Islamic law is indeed interesting. The fact that there are so many ways in implementing this law and the controversies that surround such implementation amuses me. How could this happen? Similar with other types of religious laws, the implementation of Islamic law often falls under the same trap of too much regulating the citizen's private life. Something that I believe is no longer acceptable in this modern world. In addition, as most devoted believers take as granted that the entire body of the Islamic law is derived from God itself, whether through the Koran or through the Sunnah (words, acts, and silent approvals from the Prophet), the Islamic law faces the chronic problem of inflexibility as these people claim that the provisions of the Islamic law cannot be changed in any condition whatsoever (subject to any waiver that is specifically provided under the Islamic law (rukshah)).

    I could agree with the unchanging part if we're talking about the Ibadah aspect of Islamic law, i.e. any acts made as an implementation of the relationship between men and God, such as prayer, (shalat), fasting, and hajj. You can't change the basic rules that there are 5 obligatory shalat times in one day, or that mandatory fasting should be conducted in the Ramadan months. But, it is difficult for me to comprehend if we are also saying that any rules of Islamic law related to the Muamalah aspect, i.e. any private acts of men or any acts made between men, including trading, business, marriage, inheritance, etc, should also be fixed for eternity. The implementation of this kind of law should be made in accordance with the situation and condition of the respective era.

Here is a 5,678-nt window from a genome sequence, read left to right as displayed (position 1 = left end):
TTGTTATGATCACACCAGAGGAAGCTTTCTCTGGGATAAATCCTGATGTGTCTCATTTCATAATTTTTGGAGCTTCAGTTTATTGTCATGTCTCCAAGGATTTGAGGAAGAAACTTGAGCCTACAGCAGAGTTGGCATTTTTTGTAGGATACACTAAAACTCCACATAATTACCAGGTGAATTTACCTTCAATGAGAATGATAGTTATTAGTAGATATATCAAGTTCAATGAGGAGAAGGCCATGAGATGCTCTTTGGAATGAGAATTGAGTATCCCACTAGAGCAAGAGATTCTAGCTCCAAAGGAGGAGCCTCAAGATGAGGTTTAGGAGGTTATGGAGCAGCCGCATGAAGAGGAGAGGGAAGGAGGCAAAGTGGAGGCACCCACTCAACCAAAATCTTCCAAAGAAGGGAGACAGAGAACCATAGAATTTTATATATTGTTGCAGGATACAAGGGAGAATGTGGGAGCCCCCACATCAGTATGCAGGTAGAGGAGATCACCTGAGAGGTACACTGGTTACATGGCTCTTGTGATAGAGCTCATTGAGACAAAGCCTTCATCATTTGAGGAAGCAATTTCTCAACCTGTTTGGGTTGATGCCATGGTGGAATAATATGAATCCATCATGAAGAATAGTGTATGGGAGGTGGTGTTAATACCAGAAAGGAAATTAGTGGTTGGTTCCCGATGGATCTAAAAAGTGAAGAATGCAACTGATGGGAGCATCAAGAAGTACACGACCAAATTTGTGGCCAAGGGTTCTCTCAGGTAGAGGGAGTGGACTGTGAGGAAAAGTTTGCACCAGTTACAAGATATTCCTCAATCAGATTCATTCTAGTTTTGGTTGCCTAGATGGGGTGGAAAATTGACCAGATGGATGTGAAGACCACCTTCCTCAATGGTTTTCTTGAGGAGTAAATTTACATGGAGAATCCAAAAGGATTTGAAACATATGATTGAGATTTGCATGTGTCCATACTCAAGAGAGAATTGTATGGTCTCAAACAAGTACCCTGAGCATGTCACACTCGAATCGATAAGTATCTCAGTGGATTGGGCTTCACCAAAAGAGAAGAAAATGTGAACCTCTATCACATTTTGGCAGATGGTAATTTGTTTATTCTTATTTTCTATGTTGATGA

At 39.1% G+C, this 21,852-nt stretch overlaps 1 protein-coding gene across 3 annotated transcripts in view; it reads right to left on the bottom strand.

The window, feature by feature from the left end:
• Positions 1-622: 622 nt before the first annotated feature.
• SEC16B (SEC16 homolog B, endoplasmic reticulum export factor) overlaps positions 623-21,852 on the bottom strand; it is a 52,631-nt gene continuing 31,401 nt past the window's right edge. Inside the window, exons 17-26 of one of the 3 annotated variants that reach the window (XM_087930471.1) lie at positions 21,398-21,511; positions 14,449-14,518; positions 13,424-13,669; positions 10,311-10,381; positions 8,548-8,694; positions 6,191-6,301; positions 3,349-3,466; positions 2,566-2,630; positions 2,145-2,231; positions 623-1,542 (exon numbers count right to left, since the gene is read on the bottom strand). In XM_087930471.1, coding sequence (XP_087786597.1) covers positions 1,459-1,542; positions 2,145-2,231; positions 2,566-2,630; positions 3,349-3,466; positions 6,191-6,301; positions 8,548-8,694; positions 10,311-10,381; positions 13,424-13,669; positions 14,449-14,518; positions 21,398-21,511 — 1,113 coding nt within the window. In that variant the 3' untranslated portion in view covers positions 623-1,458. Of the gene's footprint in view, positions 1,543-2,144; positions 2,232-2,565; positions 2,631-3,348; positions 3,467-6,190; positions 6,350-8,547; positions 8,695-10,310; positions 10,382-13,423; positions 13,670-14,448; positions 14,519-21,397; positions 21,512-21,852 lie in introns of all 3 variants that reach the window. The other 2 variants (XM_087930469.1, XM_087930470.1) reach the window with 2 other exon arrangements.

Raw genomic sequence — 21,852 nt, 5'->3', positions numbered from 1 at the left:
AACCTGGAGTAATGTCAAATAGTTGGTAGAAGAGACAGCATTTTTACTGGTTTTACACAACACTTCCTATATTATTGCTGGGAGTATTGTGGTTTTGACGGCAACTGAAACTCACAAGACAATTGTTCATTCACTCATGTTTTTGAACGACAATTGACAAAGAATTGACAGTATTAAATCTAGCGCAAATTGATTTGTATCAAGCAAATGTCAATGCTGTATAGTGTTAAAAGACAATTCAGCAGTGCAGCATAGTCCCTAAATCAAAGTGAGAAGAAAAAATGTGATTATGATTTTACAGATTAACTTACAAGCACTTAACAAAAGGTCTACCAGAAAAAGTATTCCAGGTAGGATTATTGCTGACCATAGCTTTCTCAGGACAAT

For me, rather than trying to made up the benefit or secret wisdom of this Muamalah related laws, it would be better to deeply analyze whether such laws are still viable for use. That would be more effective. You would be surprised to see how many books and articles were made to support the rule that daughters can only receive half of the sons' share in receiving inheritance, or why women is better staying at home and don't work. And that is not including the various ridiculous reasons contained within those books and articles. To add the problem, those who are trying to make a proper review of these rules will be most likely deemed as unfaithful, unbelievers whose faith in God should be questioned.

    This brings us to the issue of the Aceh's Qanun. It is truly unfortunate that the Aceh's Qanun, as a part of Islamic law implementation in Indonesia, cannot outshine its counterparts by creating new development that can show some good quality of creativity. Instead, it stays with the mainstream and therefore brings unnecessary problems.